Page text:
By Katja Iversen
NEW YORK – This month, the United Nations General Assembly will hold a high-level meeting to secure a commitment by member states to deliver universal health coverage (UHC), including financial risk protection and access to essential health-care services, medicines, and vaccines for all. But just how much countries commit to services that meet the unique needs of girls and women as part of their UHC implementation is still up for debate.
By adopting a political declaration on UHC, countries are agreeing to allocate funding from their national budgets to create a future in which diabetics everywhere get insulin, HIV isn’t left to ravage communities, and all children receive essential vaccinations. In that future, even the most vulnerable communities would have reliable and affordable access to the services they need, and the entire society would be healthier and more productive.
And yet the unique health needs of girls and women, not least their sexual and reproductive health needs, remain a matter of political contention, which has long caused their health care to be undervalued and under-resourced. In humanitarian settings, for example, there is very little access to sexual and reproductive health care. And in many places, young people have difficulties exercising their reproductive rights.
Undermining women’s health further, women are often under-represented in medical trials, leading to inadequate diagnosis and treatment of diseases. Even programs that are intended specifically to serve adolescent girls are often designed without meaningful youth engagement; as a result, they often fail to meet their target users’ needs and, at times, even reinforce damaging stigmas.
But for universal health coverage to be truly universal and transformative, it must embrace gender equality in all forms – and that also means providing explicit guarantees of sexual and reproductive health and rights (SRHR). This includes modern contraception, pre-and post-natal care, infertility treatment, safe abortion, and prevention and treatment of sexually transmitted infections and cancers of the reproductive organs. It also includes the right to consent to sex and to be safe from intimate partner violence.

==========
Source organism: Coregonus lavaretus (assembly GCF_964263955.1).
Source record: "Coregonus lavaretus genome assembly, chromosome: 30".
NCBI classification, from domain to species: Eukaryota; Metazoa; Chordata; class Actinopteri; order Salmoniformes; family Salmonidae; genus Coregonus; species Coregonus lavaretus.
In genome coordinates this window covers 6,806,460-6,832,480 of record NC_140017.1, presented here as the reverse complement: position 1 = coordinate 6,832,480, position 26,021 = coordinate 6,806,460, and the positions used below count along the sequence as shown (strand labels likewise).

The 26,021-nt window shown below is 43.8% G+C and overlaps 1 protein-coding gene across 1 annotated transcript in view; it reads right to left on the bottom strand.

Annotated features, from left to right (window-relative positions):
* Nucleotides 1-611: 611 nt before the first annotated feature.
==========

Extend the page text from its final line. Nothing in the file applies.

These health services save lives. If the need for modern contraception were met in developing regions, and women and newborns received essential care, unintended pregnancies would drop by 75%, maternal deaths would decline by 73%, and newborn deaths would drop by 80%. Vaccinating girls against the human papilloma virus (HPV) would avert more than three million deaths from cervical cancer over the next decade in 72 low- and middle-income countries. And, of course, healthier mothers have healthier children.
Protecting women’s health and guaranteeing their autonomy over their own bodies, sexuality, and fertility is the bedrock of gender equality. SRHR enables women to reach their full potential by, among other things, participating in their economies, politics, and societies. This boosts the wellbeing of families and communities, thereby contributing to overall economic growth and sustainable development.
Despite these enormous benefits, experience suggests that unless SRHR is explicitly protected in UN declarations, it is likelier to be left out of policy deliberations and budgets. Ensuring such protections is an uphill battle, because conservative UN member states push to strike words like “gender” and “sexual and reproductive health and rights,” and sometimes even “human rights,” from various international declarations.
There is a war of words being fought in the multilateral system, and women’s bodies are the battleground. That is why the Alliance for Gender Equality and UHC – which comprises more than 100 civil society organizations from 46 countries – has been calling on UN member states not to allow a victory for those seeking to undermine women’s health and rights. The deletion of these words has very real consequences.
“Health care for all” includes sexual and reproductive health, and “all” includes every person, regardless of race, ethnicity, age, ability, migration status, gender identity or expression, indigeneity, health condition, class, or caste. To have any chance of delivering this, SRHR must be recognized, funded, and manifested in every country and community in the world.
The fight now moves from words on a page to action. If governments are serious about UHC, they must commit to building and funding comprehensive health-care systems that work for all people, including girls and women. The result will be a healthier, wealthier, and more equal world.
Iversen is President and CEO of Women Deliver, a global advocate for gender equality and the health and rights of girls and women.